There are some books that I randomly come across and must read right now. By must read right now I obviously mean that I say to myself, ‘ooh that looks good! I’ll bookmark it so I can find it when I get done with the one I’m reading now.’ It could be a bad thing, but I have so many bookmarks of books to read, along with page long lists, that I will probably never go back to that book and actually read it.
Sure, some do get read by a thought process that is shrouded in as much mystery to me as it is to other people, but, by and large, the books sit there getting older and less and less relevant. Sometimes, however, I come across a book that I really do want to read right now. And sometimes, I get to.
Is Everyone Hanging Out Without Me? (And Other Concerns) by Mindy Kaling was only sort of one of those books. I found out about it last year, around the same time that Linchpin came to my attention and wanted to read it immediately. But it was hardcover, so expensive. I tried in vain to find a cheaper copy over the past year because I was dying to read it but had no such luck.
Then one day I finished the book I was reading and decided to check whether or not I could get a copy as an ebook from the library. Ten minutes later, I was reading it. Yes, I love being able to get a book at nine pm on a rainy Thursday evening. It’s pretty great.
With all the lead up to this book, I began to get nervous that it would let me down in some way. Surely it couldn’t live up to all the pretend hype? Why did I even want to read it anyway? Well, even though I can’t be one hundred percent certain about the answers to those questions, it was amazing. It was all I thought it would be and more.
The book is a memoir arranged in short-story style paragraphs that each tackle a different topic and work through Kaling’s life chronologically (Kaling writes for the American The Office). Her viewpoint on things is part ironic, part humorous and part totally relatable. There were more than a couple times when I paused and thought, oh wait! That’s me! I love when that happens in a book.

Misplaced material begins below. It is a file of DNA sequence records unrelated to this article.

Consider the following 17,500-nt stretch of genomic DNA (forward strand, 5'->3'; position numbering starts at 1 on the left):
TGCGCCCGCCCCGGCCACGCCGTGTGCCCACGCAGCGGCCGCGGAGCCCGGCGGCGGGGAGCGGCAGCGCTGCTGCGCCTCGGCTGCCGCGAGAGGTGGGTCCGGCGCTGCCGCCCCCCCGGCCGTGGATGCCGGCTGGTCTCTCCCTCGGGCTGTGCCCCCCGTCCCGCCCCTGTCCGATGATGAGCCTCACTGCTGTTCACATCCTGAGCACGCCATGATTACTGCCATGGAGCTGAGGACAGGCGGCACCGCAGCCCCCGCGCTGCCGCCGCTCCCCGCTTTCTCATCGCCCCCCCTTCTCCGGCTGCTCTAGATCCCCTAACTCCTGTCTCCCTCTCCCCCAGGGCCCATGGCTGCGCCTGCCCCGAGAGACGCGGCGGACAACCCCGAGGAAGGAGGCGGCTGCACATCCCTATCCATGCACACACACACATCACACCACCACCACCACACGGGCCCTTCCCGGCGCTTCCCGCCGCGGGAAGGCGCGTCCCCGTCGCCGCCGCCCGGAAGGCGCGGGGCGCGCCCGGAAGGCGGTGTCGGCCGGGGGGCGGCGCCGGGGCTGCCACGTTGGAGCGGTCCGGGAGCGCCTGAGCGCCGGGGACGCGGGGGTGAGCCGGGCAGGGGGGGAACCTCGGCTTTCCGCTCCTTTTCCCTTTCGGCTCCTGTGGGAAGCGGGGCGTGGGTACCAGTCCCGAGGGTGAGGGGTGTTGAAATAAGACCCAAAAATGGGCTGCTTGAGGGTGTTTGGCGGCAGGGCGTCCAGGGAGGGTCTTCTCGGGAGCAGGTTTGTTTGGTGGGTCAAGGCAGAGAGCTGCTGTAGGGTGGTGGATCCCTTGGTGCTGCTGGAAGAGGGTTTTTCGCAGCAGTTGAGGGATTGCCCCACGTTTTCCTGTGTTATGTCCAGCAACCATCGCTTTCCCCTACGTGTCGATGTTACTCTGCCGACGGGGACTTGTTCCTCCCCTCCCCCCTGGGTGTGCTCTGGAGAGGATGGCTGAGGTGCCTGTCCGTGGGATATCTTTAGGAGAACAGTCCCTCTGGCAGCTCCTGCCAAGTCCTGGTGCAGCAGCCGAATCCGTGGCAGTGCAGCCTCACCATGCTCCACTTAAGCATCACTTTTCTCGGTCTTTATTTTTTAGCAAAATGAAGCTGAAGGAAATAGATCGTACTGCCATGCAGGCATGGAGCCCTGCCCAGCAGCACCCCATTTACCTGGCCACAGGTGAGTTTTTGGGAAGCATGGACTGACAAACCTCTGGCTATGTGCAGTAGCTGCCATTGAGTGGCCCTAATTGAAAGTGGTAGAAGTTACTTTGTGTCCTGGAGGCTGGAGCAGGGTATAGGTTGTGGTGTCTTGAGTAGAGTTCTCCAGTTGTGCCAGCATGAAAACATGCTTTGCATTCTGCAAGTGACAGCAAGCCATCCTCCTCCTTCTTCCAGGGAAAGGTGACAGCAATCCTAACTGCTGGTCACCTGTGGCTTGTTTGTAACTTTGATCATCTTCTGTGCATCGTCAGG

Kaling has a great humorous way of writing that is subtly funny. It doesn’t hit you over the head, but tickles your brain. It’s smart writing, it’s witty observations and it’s a great self-depracating take on personal events that could be painful but are made funny instead. While there is a chronological thread to the story, each section reads pleasantly separate. You could simply read a story if you wanted to, but reading it together provides a lovely arc.
The book isn’t long, but it’s a fun, delightful read that will leave you wanting more. It’s the kind of story that you could pick up again and again, laughing at the same parts multiple times (what, you don’t do that with television shows?). Just because you don’t like America’s The Office, doesn’t mean you shouldn’t give Kaling’s memoir a read. Besides, she’s starring in a new television show this fall, so you’ll have a leg up on all the hype and be able to impress your friends with your forward thinking.
Truth time, do you like any version of The Office? British, American or possibly other?